Also, possible that I misinterpreted the requirements and as you said that the droid could also be just a physical entity in the given problem statement and I could have a scope to write a droid class as well.      
 
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Junilu Lacar wrote:

Punit Jain wrote:
1.) At line 47, the display name says about outstanding order but the method name is order received.
2.) At line 57, instead of using greater than I could have check for the exact number.
3.) Again the method name and display names are inconsistent at line 54 and 55.


This is only scratching the surface. On #2 above, your suggested mitigation would make the smell worse.

Try harder and look at the example of what I did to highlight the smells in my own tests.



Hmm. Because I was limited to only tracking. However, if I have chance to write droid as well or have bit more freedom. Following is a little improved version:

 
Junilu Lacar
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No, I don't think you're getting it still. That doesn't look like an improvement to me at all. If anything, it's moving in the wrong direction. Sorry. ¯\_(ツ)_/¯

Program design is tough. Writing coherent code is tough. It takes a lot of practice, so I'll let you go and get in more reps. Check back again if you have more code you'd like me to comment on, if you don't mind taking my blunt critiques.  I don't know what kind of books you use as references but here are some of the books that taught me most of what I know about design:

"Understanding the Four Rules of Simple Design" by Corey Haines
Books by Kent Beck on JUnit and Test-Driven Development
"Refactoring" by Martin Fowler. Also, books in Fowler's Signature Series about Enterprise Architecture Patterns
Books by Robert "Uncle Bob" Martin - Clean Code, Agile Software Development - Principles, Patterns, and Practices
Craig Larman - "Object-Oriented Analysis and Design"
Growing Object-Oriented Software Guided By Tests by Nat Pryce and Steve Freeman
The Pragmatic Programmer by Andrew Hunt and David Thomas.
Refactoring to Patterns by Joshua Kerievsky

and others by authors like Tom Gilb, Steve McConnell, Peter Coad, Alistair Cockburn, and many more
 
Punit Jain
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Junilu Lacar wrote:No, I don't think you're getting it still. That doesn't look like an improvement to me at all. If anything, it's moving in the wrong direction. Sorry. ¯\_(ツ)_/¯

Program design is tough. Writing coherent code is tough. It takes a lot of practice, so I'll let you go and get in more reps. Check back again if you have more code you'd like me to comment on, if you don't mind taking my blunt critiques.  I don't know what kind of books you use as references but here are some of the books that taught me most of what I know about design:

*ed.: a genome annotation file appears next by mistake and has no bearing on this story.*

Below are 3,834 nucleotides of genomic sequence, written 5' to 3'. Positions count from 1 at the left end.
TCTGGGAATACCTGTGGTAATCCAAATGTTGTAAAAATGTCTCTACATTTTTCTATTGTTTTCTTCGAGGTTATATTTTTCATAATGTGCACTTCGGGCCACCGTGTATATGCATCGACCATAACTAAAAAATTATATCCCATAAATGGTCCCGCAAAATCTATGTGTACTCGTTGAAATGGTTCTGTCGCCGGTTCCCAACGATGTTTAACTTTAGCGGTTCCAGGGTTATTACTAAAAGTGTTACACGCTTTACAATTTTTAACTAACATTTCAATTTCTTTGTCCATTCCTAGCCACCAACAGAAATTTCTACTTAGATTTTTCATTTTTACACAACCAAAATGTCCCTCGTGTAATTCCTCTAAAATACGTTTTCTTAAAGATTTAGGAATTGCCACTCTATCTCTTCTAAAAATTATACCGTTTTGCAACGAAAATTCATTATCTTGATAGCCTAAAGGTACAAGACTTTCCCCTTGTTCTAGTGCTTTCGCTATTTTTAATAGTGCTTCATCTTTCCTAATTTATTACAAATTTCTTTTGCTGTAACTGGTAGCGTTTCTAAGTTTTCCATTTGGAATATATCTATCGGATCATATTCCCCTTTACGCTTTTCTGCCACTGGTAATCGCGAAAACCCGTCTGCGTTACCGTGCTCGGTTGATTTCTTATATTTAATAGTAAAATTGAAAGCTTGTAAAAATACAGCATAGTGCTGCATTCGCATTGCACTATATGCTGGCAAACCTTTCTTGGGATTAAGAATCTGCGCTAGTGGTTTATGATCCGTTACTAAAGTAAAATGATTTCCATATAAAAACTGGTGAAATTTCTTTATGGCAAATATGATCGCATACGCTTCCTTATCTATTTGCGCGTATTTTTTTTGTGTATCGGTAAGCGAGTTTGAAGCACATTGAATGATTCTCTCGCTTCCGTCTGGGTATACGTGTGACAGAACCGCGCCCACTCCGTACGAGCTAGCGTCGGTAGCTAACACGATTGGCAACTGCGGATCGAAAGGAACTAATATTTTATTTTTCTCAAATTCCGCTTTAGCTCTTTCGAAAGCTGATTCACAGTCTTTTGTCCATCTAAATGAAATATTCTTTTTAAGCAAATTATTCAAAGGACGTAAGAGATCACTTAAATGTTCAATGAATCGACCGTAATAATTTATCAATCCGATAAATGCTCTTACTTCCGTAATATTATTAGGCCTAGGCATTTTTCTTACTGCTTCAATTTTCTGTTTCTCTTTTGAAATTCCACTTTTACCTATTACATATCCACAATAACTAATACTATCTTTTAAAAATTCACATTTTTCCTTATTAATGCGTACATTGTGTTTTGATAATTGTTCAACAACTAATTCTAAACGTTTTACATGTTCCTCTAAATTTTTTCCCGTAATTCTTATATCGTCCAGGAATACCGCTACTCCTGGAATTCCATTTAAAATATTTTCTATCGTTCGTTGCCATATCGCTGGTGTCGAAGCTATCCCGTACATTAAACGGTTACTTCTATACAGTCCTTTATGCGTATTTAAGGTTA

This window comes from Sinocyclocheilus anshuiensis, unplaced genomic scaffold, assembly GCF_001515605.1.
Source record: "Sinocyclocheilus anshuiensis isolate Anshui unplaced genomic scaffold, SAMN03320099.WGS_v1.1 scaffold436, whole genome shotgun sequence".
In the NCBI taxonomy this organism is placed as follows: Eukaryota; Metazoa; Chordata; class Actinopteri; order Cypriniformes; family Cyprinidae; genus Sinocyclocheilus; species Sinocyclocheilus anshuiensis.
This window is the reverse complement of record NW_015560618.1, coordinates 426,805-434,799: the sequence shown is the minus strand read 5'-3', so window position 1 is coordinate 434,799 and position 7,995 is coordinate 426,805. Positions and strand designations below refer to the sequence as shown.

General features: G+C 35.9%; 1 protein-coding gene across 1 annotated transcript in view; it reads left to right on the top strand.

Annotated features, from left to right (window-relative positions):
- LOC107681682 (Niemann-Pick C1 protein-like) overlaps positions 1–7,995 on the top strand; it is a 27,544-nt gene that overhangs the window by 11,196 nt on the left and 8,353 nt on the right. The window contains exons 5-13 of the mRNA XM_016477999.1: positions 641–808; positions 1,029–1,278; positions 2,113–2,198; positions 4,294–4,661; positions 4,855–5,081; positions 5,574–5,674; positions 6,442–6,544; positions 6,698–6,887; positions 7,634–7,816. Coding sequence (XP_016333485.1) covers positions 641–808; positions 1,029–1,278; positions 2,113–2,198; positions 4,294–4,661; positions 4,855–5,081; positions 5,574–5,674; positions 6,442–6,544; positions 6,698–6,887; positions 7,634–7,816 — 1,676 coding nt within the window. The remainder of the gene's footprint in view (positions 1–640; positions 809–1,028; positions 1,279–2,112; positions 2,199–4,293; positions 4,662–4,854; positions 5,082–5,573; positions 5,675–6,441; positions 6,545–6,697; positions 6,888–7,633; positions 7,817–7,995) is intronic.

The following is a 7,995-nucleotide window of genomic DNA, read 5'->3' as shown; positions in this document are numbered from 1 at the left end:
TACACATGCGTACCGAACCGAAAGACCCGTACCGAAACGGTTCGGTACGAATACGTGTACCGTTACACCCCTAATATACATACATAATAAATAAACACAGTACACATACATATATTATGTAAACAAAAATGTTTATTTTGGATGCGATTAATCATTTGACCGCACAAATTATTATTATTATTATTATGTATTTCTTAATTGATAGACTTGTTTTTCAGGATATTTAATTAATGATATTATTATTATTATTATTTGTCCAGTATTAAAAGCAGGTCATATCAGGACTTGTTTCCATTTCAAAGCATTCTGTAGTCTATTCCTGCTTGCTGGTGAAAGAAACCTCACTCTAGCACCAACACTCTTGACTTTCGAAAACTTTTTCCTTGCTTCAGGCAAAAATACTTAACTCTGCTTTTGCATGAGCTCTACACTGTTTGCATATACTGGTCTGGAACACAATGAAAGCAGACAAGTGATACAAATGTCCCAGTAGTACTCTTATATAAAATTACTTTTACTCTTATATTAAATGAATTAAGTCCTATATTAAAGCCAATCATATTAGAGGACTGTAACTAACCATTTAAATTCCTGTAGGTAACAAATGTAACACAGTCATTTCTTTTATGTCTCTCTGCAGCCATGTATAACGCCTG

"Understanding the Four Rules of Simple Design" by Corey Haines
Books by Kent Beck on JUnit and Test-Driven Development
"Refactoring" by Martin Fowler. Also, books in Fowler's Signature Series about Enterprise Architecture Patterns
Books by Robert "Uncle Bob" Martin - Clean Code, Agile Software Development - Principles, Patterns, and Practices
Craig Larman - "Object-Oriented Analysis and Design"
Growing Object-Oriented Software Guided By Tests by Nat Pryce and Steve Freeman
The Pragmatic Programmer by Andrew Hunt and David Thomas.
Refactoring to Patterns by Joshua Kerievsky

and others by authors like Tom Gilb, Steve McConnell, Peter Coad, Alistair Cockburn, and many more



Hmmm.. Alright let me get these books from my college library and go through them.

Yes, I will be in need of your comments on my code, once I go through these books.

 
Punit Jain
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Junilu Lacar wrote:Check back again if you have more code you'd like me to comment on, if you don't mind taking my blunt critiques.



I won't mind as long as they help me to learn.
 
Junilu Lacar
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One more thing about those books: I've never read any of them straight from cover to cover, with perhaps a couple of exceptions:

1. Kent Beck's first book on Extreme Programming, "Extreme Programming Explained - Embrace Change" -- this is the manifesto of XP. I read this cover to cover in late 1999-2000.

2. Corey Haines' "Understanding the Four Rules of Simple Design" - I read it cover to cover (well, first to the last page since it is an ebook) because it only has 70+ pages and it's so full of great techniques and insights that I couldn't stop reading it.

3. Andy Hunt and Dave Thomas' "The Pragmatic Programmer - From Journeyman to Master" - again because it's not a very thick book and it's full of great advice.

I have never read any of the other books through and through, cover to cover, not even one of my favorites, "Clean Code".

Another book that I really like that I think every serious programmer should read is "Pragmatic Thinking & Learning - Refactor Your Wetware" by Andrew Hunt.  It's not about design or even programming per se. Rather, it's a treatise on how we humans think and learn and how we, through better self-awareness, can become better learners. Being a programmer means you're going to be subjected to a constant and continuous learning process. The more you know how to learn better, the better you'll get at programming and developing software.
 
Punit Jain
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Cool. Thanks a lot.
 
It is sorta covered in the JavaRanch Style Guide.